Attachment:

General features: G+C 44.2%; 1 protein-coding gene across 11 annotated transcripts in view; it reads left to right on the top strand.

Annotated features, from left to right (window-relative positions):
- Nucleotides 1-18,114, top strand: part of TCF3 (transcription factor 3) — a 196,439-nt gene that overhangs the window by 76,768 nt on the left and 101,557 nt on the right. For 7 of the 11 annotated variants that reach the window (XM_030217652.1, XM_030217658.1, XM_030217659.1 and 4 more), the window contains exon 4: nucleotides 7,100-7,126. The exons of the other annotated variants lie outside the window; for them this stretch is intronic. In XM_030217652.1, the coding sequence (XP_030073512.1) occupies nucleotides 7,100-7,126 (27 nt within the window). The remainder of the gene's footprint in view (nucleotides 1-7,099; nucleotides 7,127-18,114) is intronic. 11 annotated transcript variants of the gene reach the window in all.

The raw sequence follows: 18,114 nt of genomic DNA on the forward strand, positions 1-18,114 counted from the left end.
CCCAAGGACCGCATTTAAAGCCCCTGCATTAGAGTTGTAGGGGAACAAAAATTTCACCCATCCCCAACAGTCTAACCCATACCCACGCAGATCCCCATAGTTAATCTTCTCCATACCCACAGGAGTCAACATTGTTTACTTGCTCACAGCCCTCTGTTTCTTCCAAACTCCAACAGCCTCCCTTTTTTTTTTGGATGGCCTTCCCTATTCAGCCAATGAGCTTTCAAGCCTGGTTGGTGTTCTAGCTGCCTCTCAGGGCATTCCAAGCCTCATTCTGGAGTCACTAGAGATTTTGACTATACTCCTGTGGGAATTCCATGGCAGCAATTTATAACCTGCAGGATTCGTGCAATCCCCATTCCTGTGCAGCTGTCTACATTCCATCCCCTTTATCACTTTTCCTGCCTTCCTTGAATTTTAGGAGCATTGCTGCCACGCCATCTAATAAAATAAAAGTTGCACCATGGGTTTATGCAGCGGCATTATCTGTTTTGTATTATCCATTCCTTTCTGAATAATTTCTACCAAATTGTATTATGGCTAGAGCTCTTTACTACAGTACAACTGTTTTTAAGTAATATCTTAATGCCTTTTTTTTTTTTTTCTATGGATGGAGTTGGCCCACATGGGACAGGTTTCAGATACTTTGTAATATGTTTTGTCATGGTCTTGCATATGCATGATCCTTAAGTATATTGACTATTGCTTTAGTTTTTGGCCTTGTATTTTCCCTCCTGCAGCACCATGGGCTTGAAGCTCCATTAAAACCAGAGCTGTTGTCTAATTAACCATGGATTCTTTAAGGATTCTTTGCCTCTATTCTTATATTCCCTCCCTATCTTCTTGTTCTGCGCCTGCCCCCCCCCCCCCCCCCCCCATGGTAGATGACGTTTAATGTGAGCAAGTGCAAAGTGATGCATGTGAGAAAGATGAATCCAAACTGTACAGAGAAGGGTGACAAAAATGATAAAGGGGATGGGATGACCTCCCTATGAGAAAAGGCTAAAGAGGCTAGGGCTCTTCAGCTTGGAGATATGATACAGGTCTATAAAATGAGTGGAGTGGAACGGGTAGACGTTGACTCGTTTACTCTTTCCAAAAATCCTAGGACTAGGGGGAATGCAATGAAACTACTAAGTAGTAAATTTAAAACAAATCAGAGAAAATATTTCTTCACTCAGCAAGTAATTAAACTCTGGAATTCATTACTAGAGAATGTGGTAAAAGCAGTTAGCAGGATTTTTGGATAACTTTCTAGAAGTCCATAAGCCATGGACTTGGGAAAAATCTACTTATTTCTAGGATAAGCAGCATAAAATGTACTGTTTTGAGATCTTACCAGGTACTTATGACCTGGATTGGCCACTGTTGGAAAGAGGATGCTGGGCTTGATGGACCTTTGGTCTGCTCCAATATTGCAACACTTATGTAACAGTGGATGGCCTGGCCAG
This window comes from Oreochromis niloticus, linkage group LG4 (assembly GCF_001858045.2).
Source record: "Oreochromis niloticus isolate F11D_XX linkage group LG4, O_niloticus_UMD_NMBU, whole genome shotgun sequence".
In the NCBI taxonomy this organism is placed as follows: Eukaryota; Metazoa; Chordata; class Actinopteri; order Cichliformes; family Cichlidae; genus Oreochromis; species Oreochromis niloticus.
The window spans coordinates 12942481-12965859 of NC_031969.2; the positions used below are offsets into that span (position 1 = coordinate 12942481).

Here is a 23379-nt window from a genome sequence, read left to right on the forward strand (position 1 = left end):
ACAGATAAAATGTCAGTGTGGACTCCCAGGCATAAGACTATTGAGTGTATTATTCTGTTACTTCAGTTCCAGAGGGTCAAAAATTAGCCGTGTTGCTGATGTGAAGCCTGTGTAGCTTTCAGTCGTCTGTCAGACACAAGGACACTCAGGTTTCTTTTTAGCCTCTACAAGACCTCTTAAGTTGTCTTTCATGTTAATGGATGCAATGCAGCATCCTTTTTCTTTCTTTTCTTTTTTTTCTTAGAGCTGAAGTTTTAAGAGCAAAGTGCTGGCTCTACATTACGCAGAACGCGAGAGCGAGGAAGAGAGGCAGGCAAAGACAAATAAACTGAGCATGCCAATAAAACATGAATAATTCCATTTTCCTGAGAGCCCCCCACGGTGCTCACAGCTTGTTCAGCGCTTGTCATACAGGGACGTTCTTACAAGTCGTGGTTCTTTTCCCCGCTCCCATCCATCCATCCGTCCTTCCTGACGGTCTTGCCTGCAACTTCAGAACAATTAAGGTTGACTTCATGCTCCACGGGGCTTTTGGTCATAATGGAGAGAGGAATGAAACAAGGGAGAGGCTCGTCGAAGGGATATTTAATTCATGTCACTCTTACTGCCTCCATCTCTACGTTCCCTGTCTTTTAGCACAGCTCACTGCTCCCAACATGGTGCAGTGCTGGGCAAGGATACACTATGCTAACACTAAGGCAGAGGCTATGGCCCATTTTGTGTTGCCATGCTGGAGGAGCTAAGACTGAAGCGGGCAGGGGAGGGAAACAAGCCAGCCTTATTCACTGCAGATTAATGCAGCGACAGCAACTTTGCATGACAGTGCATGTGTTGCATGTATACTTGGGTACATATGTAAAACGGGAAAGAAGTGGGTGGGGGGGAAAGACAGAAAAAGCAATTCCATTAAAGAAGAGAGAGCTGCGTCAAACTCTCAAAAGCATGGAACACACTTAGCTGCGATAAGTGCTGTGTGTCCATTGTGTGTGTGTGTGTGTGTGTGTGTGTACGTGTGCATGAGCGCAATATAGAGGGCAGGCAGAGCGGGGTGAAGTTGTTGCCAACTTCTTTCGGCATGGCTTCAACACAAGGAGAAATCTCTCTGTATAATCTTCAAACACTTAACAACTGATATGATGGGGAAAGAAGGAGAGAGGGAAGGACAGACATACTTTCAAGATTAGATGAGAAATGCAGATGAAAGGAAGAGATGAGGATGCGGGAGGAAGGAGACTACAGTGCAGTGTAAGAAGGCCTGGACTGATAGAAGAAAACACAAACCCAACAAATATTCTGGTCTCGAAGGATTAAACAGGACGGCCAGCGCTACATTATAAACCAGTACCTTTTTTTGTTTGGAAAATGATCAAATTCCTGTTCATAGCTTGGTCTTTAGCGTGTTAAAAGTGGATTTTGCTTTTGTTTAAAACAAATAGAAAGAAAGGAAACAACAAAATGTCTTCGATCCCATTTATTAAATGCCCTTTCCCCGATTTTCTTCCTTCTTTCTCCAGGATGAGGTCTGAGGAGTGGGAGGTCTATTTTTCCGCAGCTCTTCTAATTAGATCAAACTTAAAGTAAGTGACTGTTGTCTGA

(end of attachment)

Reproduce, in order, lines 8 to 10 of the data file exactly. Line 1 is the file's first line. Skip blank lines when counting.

In the NCBI taxonomy this organism is placed as follows: Eukaryota; Metazoa; Chordata; class Actinopteri; order Cichliformes; family Cichlidae; genus Oreochromis; species Oreochromis niloticus.
The window spans coordinates 12942481-12965859 of NC_031969.2; the positions used below are offsets into that span (position 1 = coordinate 12942481).

Here is a 23379-nt window from a genome sequence, read left to right on the forward strand (position 1 = left end):